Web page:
Efforts to cap a massive oil well blow out in the Gulf of Mexico appear to have faltered, and the well may be pouring out far more crude than anyone previously thought, congressional and industry sources say.

In addition, a northward swing in gulf currents around Christmas means that any more spillage will become a horrible belated Christmas present next spring to the Texas Gulf shoreline.

The oil that blackened 140 miles of Texas beaches last summer represented only about two days' gush from the Ixtoc I well, 58 miles off Mexico's Yucatan coast in Campeche Bay, according to Dr. John Robinson, the National Oceanic and Atmospheric Administration (NOAA) science coordinator for the spill. That will pale by comparison to what Texas can expect if the monster well continues to spout very long after Christmas, he said.

The spill began June 3 with a violent explosion as the Mexican government oil company, Petroleos Mexicanos (Pemex), hit a massive new reservoir in what is already a major field in Campeche Bay. Pemex estimated then that 30,000 barrels of oil a day were spouting into the sea, but maintained that control efforts had reduced the flow to 2,000 barrels a day or less as of mid-October. A Pemex spokesman cited that figure again last week.

In testimony before the Senate energy resorces and materials subcommittee this month, however, Dr. Jerome Milgram of the Massachusetts Institute of Technology estimated that the well was pouring about 50,000 barrels of oil a day into the sea when he left the site in late October.

That figure could be half or twice as large because of problems involved in measuring flow underwater, Milgram said, but it is still far larger than any past or present estimate by Pemex. Milgram, a naval engineer, was a consultant in the October effort by Brown & Root Co. of Houston to cap the well with a conical steel lid, dubbed the sombrero.

But those efforts and others have so far been unable to stop what is far and away the world's worst oil spill, "and there's not a damn thing we can do about it," complained Sen. Lowell P. Weicker (R-Conn.), ranking minority member of the energy subcommittee.

He said Mexican government figures had proved unreliable at best.

"The truth is not in 'em," he said. "All the information they were giving us was not stating the case as it was . . . if it were not for being on our knees in front of anyone that has oil, we would have told them long ago to shape up."

A pemex spokesman, Ulysses Martinez de Hoyos, confirmed by telephone from Mexico City last week that the sombrero was not operating because of mechanical problems and bad weather and that it was being repaired. But he said the sombrero had never been intended as the final fix.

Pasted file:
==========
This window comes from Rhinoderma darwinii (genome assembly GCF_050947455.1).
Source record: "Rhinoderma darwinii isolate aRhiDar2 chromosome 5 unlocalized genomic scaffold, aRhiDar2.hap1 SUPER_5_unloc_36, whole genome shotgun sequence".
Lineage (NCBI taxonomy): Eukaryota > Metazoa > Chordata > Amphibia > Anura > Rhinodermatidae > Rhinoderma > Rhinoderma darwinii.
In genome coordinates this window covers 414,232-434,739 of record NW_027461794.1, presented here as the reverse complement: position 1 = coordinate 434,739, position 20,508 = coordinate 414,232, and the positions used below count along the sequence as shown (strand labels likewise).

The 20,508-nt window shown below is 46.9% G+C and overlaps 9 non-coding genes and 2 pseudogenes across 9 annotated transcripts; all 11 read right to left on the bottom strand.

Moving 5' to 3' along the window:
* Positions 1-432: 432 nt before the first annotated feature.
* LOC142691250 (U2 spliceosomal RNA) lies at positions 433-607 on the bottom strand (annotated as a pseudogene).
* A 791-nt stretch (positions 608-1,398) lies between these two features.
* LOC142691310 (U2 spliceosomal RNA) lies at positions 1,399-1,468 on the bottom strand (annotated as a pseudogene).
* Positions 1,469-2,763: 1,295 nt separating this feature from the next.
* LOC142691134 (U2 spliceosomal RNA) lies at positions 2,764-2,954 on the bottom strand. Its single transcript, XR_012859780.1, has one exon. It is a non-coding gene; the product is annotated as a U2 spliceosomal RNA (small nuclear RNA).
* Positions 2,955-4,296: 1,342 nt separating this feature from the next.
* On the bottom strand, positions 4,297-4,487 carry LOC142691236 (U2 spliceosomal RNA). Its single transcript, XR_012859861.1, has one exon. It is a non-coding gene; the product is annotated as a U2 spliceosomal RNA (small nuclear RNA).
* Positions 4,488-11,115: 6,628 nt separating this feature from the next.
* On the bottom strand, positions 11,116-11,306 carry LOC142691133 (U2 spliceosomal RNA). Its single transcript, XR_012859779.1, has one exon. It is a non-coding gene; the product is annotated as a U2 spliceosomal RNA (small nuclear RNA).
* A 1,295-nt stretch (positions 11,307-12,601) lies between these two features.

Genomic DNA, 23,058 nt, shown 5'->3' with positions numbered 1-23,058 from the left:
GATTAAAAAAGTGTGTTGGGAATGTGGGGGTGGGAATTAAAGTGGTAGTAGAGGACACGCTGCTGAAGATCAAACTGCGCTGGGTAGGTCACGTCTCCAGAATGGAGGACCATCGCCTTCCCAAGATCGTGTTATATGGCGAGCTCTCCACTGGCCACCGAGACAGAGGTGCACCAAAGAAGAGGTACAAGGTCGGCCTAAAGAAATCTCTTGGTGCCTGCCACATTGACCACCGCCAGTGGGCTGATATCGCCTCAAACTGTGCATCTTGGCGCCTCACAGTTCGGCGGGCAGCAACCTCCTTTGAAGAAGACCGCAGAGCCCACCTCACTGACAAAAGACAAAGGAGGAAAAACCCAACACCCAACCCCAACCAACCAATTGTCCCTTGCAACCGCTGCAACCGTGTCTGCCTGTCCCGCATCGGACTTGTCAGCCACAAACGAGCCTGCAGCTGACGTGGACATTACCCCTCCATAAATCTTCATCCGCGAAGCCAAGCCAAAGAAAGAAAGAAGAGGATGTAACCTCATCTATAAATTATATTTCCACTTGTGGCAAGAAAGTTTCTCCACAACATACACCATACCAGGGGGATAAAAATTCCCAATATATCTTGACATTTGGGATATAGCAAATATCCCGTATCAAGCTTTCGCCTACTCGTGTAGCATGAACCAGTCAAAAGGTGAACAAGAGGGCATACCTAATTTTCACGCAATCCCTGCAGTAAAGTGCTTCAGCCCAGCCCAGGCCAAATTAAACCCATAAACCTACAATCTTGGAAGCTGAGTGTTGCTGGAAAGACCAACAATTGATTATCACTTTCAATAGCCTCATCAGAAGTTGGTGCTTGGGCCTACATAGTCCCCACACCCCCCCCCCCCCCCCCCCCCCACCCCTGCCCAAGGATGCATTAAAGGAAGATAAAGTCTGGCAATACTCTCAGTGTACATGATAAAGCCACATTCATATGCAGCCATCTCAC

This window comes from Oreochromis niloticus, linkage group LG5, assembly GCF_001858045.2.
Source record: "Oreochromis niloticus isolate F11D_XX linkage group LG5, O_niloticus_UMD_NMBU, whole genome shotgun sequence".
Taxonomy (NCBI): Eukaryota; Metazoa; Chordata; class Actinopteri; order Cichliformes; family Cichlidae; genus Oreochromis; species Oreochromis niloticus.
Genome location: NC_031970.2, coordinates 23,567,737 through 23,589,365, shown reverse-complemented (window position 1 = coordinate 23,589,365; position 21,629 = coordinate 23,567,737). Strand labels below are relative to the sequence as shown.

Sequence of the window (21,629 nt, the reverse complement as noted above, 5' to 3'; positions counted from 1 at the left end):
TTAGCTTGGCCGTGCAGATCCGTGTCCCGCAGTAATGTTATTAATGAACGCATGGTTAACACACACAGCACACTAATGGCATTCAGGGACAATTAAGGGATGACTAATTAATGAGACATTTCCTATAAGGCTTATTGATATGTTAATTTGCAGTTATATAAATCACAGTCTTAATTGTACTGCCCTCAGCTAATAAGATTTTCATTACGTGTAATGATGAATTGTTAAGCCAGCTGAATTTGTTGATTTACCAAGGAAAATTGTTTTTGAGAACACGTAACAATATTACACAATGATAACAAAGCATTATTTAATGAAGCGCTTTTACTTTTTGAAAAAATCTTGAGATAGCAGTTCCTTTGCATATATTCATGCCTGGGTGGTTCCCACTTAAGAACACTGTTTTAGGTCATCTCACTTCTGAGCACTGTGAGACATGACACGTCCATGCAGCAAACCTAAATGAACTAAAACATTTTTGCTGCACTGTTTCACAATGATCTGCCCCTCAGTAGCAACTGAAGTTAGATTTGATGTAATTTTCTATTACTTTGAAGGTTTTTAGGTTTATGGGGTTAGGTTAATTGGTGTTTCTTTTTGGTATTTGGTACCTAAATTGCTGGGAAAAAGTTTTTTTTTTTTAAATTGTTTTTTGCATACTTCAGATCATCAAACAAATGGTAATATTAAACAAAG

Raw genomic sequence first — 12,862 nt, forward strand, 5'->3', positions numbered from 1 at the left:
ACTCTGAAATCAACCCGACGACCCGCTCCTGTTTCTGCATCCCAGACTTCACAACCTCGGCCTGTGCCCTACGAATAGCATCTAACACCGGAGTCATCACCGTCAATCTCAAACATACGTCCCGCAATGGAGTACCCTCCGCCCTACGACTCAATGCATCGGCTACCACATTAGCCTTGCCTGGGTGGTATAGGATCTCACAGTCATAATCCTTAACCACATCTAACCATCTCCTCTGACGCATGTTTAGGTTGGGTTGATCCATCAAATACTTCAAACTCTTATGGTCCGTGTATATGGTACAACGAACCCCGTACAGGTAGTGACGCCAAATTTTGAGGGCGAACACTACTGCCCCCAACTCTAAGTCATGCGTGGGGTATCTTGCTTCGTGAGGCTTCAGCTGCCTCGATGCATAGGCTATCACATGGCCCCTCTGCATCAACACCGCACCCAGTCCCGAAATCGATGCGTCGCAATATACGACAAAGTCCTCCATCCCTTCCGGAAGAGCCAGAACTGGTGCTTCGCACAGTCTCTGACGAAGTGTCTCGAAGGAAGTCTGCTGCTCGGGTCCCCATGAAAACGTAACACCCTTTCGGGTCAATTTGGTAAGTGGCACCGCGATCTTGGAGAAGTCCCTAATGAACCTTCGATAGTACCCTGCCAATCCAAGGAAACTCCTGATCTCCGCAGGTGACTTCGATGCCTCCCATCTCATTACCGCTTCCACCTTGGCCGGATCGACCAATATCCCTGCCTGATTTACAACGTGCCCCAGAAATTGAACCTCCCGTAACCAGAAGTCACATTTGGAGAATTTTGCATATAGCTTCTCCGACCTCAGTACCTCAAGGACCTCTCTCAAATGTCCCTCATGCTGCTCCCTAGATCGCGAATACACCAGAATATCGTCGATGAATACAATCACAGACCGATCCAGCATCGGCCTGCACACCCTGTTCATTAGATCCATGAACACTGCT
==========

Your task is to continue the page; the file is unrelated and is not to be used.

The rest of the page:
That, he said, will come from the second of two relief wells being drilled 11,000 feet below the ocean floor into the Ixtoc reservoir from points on either side of the broken well.

The first relief well "helped but has not reduced the flow as much as originally expected," according to unofficial Mexican sources. The idea, which has worked well on smaller blowouts, is to pump chemical "mud" into the reservoir under the blowout point to displace the oil flow and block the outlet. Concrete can then be poured to seal the well.

Martinez said the second well had reached the reservoir but had not begun operating because of heavy seas. He said 70 percent of the oil that reaches the surface of the bay was being contained by ships and barriers.

A Coast Guard reconnaisance flight over the area on Dec. 17 reported to Weicker's office, however, that the thick brown "chocolate mousse" mixture of oil and water appeared from the air to be a giant fan, two miles across near the source and about 10 miles wide 25 miles down current.

"Absolutely no cleanup effort was visible," said a Weicker aide. A continual brown upwelling and turbulence capped with about an acre of burning gas marks the site of the runaway well the aide said.

An estimated $370 million in lawsuits have been filed by the federal government, fishermen, shrimpers and tourist businesses against Mexican and American contractors involved in Ixotoc construction Weicker said he had asked the State Department, which has been handling his contacts with Pemex, to arrange an on-site inspection by NOAA and other U.S. environmental officials, but has received no response.

Tucker Scully of the State Department's oceans and environment office said Pemex had preferred to tackle the blowout with minimal U.S. aid.